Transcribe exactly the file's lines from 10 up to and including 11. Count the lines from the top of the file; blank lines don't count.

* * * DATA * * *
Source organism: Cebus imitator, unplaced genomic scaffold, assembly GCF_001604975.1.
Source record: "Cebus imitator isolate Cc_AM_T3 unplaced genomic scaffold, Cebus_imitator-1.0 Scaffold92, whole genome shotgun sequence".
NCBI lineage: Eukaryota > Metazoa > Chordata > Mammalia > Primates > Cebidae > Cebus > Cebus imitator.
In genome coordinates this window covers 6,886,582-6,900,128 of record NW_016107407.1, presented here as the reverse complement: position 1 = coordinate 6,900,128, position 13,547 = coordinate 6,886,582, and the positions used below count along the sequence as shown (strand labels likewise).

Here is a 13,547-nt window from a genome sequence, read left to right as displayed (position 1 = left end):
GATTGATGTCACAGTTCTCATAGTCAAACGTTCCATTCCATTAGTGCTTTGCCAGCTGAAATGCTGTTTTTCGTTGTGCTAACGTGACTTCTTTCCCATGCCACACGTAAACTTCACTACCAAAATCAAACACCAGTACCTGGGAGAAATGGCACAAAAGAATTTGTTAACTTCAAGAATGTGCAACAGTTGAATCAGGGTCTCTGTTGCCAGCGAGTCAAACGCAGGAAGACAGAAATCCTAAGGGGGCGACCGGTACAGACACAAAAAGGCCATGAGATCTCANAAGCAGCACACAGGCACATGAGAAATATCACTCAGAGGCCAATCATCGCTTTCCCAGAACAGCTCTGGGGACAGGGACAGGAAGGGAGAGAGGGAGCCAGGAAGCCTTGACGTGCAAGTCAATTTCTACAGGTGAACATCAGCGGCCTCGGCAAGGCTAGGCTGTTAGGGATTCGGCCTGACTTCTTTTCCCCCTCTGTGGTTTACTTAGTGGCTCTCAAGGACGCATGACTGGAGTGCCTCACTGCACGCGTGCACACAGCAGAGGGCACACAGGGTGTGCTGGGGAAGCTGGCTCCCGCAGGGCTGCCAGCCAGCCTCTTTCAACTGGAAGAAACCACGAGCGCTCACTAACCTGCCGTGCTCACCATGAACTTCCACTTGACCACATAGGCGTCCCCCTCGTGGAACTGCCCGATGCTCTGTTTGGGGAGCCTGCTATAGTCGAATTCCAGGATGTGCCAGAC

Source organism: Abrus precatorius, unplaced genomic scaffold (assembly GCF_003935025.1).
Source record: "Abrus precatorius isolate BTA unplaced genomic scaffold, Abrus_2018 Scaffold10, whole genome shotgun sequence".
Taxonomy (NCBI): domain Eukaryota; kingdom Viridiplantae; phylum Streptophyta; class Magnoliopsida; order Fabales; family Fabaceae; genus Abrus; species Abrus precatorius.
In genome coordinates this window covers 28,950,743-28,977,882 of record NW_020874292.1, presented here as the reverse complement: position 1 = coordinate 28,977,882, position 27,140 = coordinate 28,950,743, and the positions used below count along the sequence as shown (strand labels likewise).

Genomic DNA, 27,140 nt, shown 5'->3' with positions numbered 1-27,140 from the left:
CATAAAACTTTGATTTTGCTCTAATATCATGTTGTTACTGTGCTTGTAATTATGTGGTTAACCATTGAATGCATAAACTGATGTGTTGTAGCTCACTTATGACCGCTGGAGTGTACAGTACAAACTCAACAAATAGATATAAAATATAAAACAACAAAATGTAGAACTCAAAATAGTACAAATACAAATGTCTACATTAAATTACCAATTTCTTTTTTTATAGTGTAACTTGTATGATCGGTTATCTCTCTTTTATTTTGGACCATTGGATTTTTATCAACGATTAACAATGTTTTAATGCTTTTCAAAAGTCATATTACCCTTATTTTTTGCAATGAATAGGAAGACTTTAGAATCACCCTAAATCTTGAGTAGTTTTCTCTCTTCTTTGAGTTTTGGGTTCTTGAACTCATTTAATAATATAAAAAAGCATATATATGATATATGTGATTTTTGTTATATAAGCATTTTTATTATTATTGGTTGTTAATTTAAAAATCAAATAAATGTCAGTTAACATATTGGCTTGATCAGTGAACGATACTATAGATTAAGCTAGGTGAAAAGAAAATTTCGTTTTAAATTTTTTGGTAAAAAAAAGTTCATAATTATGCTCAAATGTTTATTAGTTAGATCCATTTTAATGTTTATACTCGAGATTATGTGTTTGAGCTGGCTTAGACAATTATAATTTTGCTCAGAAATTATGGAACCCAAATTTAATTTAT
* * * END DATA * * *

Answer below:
In genome coordinates this window covers 28,950,743-28,977,882 of record NW_020874292.1, presented here as the reverse complement: position 1 = coordinate 28,977,882, position 27,140 = coordinate 28,950,743, and the positions used below count along the sequence as shown (strand labels likewise).

Genomic DNA, 27,140 nt, shown 5'->3' with positions numbered 1-27,140 from the left: